On Chen’s recent breakthrough on the Kannan-Lovasz-Simonovits conjecture and Bourgain's slicing problem
In the mid 80's, Bourgain asked the following question: Is there a universal constant c>0c>0 such that every compact convex set KK in RnRn, of unit volume, must contain a slice (namely, a set of the form K∩HK∩H for some affine hyperplane HH) whose surface area is at least cc?
Due to its numerous implications and simple-to-state formulation, this question has become one of the central conjectures of convex geometry. Ten years later, Kannan-Lovasz and Simonovits proposed a related question, considering the following isoperimetric problem on high-dimensional convex bodies: Given a convex body KK, consider the optimal way to partition it into two pieces of equal volume so as to minimize their interface. Is it true that up to a universal constant, the minimal partition is attained via a hyperplane cut? This question has a direct implication on the complexity of many computational problems on convex sets and, moreover, it was shown to imply Bourgain's slicing conjecture.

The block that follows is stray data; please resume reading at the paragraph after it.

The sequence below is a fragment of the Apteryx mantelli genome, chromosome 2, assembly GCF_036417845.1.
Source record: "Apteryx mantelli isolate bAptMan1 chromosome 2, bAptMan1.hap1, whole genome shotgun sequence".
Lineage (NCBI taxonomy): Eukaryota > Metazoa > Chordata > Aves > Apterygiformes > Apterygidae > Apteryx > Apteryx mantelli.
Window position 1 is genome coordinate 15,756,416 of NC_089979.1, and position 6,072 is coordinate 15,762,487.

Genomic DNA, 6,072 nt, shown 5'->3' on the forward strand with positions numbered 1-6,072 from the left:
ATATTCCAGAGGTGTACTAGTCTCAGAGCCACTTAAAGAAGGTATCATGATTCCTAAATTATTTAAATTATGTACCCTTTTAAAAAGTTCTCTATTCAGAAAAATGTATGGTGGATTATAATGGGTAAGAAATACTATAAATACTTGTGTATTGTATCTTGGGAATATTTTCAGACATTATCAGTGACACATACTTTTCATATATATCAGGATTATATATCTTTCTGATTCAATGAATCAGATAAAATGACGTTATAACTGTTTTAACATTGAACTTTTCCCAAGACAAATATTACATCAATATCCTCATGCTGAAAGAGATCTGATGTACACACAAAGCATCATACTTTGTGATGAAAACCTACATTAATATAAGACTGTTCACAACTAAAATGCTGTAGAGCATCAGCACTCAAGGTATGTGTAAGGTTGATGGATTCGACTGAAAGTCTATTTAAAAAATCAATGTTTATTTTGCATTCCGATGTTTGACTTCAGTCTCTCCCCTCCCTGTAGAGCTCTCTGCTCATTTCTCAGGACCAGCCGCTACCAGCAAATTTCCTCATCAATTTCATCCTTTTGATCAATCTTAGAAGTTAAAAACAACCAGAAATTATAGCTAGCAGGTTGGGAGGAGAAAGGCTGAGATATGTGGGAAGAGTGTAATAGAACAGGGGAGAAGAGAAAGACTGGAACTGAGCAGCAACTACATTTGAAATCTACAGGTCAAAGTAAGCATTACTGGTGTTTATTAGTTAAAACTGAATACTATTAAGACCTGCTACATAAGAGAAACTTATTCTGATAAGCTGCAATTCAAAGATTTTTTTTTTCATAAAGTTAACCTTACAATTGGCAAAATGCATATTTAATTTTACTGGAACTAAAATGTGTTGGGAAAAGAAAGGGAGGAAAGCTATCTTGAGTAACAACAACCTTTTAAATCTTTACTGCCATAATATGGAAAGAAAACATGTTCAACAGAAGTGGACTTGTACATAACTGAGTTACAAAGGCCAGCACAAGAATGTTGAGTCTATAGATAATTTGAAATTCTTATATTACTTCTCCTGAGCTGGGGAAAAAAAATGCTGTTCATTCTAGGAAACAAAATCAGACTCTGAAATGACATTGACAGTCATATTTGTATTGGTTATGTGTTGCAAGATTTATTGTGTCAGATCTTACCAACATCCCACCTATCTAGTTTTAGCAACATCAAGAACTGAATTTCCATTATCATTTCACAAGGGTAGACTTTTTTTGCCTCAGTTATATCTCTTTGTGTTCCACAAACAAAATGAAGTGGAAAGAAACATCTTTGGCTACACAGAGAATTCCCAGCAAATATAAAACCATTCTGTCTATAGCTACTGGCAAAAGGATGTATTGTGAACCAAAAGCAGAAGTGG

Very recently, Yuansi Chen obtained a striking breakthrough, nearly solving these two problems. In these two talks we aim to give an overview on the subject and, hopefully, a self contained proof of Chen's results. On the way towards the result, we will become familiar with the concept of "localization" (a very useful tool to prove concentration inequalities) and its extension, stochastic localization, the main technique used in the proof.
This work is also surveyed in the recent quanta article: https://www.quantamagazine.org/statistics-postdoc-tames-decades-old-geometry-problem-20210301/